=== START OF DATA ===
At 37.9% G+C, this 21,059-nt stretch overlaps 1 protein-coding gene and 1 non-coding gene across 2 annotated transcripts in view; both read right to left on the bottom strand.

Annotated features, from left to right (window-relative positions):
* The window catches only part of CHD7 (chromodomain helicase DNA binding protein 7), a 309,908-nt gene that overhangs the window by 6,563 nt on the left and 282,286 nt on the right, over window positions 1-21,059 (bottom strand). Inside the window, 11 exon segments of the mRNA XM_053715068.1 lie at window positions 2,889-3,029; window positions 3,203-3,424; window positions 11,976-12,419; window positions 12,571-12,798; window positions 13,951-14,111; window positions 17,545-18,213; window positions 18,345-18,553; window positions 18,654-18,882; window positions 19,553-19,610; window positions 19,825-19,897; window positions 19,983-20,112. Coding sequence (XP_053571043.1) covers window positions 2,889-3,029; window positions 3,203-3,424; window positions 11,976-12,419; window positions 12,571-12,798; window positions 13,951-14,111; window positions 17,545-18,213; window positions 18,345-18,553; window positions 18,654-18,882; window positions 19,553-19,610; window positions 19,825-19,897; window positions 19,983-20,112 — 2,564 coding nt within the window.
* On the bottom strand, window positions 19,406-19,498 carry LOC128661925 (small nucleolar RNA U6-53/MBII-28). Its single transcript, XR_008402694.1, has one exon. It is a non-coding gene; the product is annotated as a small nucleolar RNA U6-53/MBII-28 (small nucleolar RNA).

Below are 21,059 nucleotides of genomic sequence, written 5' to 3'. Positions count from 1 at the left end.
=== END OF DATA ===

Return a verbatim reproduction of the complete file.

At 37.9% G+C, this 21,059-nt stretch overlaps 1 protein-coding gene and 1 non-coding gene across 2 annotated transcripts in view; both read right to left on the bottom strand.

Annotated features, from left to right (window-relative positions):
* The window catches only part of CHD7 (chromodomain helicase DNA binding protein 7), a 309,908-nt gene that overhangs the window by 6,563 nt on the left and 282,286 nt on the right, over window positions 1-21,059 (bottom strand). Inside the window, 11 exon segments of the mRNA XM_053715068.1 lie at window positions 2,889-3,029; window positions 3,203-3,424; window positions 11,976-12,419; window positions 12,571-12,798; window positions 13,951-14,111; window positions 17,545-18,213; window positions 18,345-18,553; window positions 18,654-18,882; window positions 19,553-19,610; window positions 19,825-19,897; window positions 19,983-20,112. Coding sequence (XP_053571043.1) covers window positions 2,889-3,029; window positions 3,203-3,424; window positions 11,976-12,419; window positions 12,571-12,798; window positions 13,951-14,111; window positions 17,545-18,213; window positions 18,345-18,553; window positions 18,654-18,882; window positions 19,553-19,610; window positions 19,825-19,897; window positions 19,983-20,112 — 2,564 coding nt within the window.
* On the bottom strand, window positions 19,406-19,498 carry LOC128661925 (small nucleolar RNA U6-53/MBII-28). Its single transcript, XR_008402694.1, has one exon. It is a non-coding gene; the product is annotated as a small nucleolar RNA U6-53/MBII-28 (small nucleolar RNA).

Below are 21,059 nucleotides of genomic sequence, written 5' to 3'. Positions count from 1 at the left end.